Both of the above-mentioned fallacies were elements in the story that the workers movement told about itself, via its leaders and theoreticians. The first fallacy, the stagist, progressivist view of history, was a staple of 19th century bourgeois thought, from Ranke to Comte to Spencer, and one that proved particularly attractive to the workers’ movement’s official scribes. Kautsky, Bernstein and Plekhanov, as well as Lenin, Luxemburg and Lukács, all took heart from the idea that their revolution inherited the baton from a previous one, the so-called “bourgeois revolution”, which they saw as the inevitable result of the development of the forces of production and the rising power of an urban bourgeoisie. In early writings Marx himself subscribed to this view of inevitable stages, but as we shall see in the postface, “The Idea of the Workers Movement”, he rejected it in his later writings on the Russian Mir.
In this section we show that the “final” Marx was right in repudiating the stagist perspective that he himself had promulgated. Except in England, capitalism did not develop in nuce within the old regime; the European bourgeois revolutions, when and where they took place, were not really bourgeois at all.1 Instead, they largely found their basis in the internal tensions of the old regime, that is to say, first of all, in an ongoing contest between peasants and the elites who extracted an income from their labours, and second, in contests among elite factions, vying for dominance. As we will see, these old regimes tried to modernise themselves in response to the onset of capitalist development in the UK, and the military expansionism with which it was associated. That eventually led to attempts to institute capitalist social relations, by decree, on the continent.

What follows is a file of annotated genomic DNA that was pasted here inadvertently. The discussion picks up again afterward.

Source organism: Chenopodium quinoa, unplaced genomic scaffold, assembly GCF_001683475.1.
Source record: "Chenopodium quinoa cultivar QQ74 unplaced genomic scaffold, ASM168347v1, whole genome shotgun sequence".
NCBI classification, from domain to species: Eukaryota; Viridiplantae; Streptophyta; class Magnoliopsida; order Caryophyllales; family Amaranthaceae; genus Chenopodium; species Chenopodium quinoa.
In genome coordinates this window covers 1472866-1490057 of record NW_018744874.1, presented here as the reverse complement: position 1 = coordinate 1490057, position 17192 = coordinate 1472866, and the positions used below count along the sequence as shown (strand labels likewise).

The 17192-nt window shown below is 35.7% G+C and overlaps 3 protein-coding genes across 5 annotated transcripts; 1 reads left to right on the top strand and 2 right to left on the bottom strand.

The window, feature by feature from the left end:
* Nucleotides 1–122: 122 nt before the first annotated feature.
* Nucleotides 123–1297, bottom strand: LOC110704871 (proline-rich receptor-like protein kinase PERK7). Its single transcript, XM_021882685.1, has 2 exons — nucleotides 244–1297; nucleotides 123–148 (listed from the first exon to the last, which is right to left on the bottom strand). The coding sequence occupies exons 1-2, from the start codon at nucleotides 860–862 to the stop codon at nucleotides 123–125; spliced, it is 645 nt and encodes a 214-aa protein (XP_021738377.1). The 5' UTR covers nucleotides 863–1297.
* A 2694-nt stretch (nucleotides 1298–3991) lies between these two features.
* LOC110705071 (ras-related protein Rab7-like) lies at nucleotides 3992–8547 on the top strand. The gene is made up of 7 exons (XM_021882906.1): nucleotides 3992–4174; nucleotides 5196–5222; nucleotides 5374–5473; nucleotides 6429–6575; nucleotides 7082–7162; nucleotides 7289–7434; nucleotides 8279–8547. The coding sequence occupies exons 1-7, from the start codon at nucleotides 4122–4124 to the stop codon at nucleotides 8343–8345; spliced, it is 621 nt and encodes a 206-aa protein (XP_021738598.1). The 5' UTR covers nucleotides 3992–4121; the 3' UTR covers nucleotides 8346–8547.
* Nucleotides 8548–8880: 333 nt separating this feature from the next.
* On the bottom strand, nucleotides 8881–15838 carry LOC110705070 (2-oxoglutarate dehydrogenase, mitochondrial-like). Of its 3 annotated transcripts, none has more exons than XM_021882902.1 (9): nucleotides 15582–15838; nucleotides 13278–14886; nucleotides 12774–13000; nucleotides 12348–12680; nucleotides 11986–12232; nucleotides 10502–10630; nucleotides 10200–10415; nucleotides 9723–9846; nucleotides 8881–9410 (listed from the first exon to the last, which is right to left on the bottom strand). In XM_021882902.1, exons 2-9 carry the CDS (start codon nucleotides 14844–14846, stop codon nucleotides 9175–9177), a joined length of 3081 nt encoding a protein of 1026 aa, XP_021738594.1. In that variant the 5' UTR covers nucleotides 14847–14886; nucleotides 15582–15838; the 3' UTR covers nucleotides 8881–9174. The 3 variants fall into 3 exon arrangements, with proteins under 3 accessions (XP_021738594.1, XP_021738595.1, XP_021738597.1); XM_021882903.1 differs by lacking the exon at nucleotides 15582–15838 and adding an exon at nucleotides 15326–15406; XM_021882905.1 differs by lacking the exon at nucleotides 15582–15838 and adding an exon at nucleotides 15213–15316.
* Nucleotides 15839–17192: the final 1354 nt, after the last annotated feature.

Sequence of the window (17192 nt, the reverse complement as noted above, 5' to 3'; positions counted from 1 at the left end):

We do not claim that capitalist development failed to take place outside of the UK and US. It’s just that the political revolution which was supposed to accompany the economic revolution did not take place on European soil. Thus, the establishment of liberal norms — with assurances of universal (male) suffrage, individual freedoms, and government by laws debated in parliament — was not guaranteed. Instead, the old regime, with its system of privileges, largely preserved itself alongside an ongoing capitalist development. Elite privileges would be abolished only where the working class completed the political tasks that the bourgeoisie had not. Such was the social setting for the emergence of the labour movement, and also for the development of socialist and anarchist perspectives. The labour movement had to fight its way into existence in a world where both the peasantry and the old regime elites remained powerful forces.2
According to the formerly prevailing stagist view of history, the rise of the absolutist state was already a symptom of the transition to capitalism, which was supposedly going on all across Europe in the early modern period. Towns were swelling with the commercial activity of the bourgeoisie; the revolutions of 1789 and 1848 were supposed to mark its rise to political power. But in fact, the peasant revolts at the heart of modern revolutions — which spanned the centuries from 1789 all the way down to the 1960s — did not usher in the political rule of capital; rather, they largely continued class struggle within the context of the old regime. Peasant communities were fighting to free themselves from the domination of feudal lords. However, the upshot of doing so “would not be the transition to capitalism, but the strengthening of pre-capitalist social property relations”.3 Peasant revolts had as their goal to strengthen the resistance of their communities to all forms of exploitation — both capitalist and non-capitalist.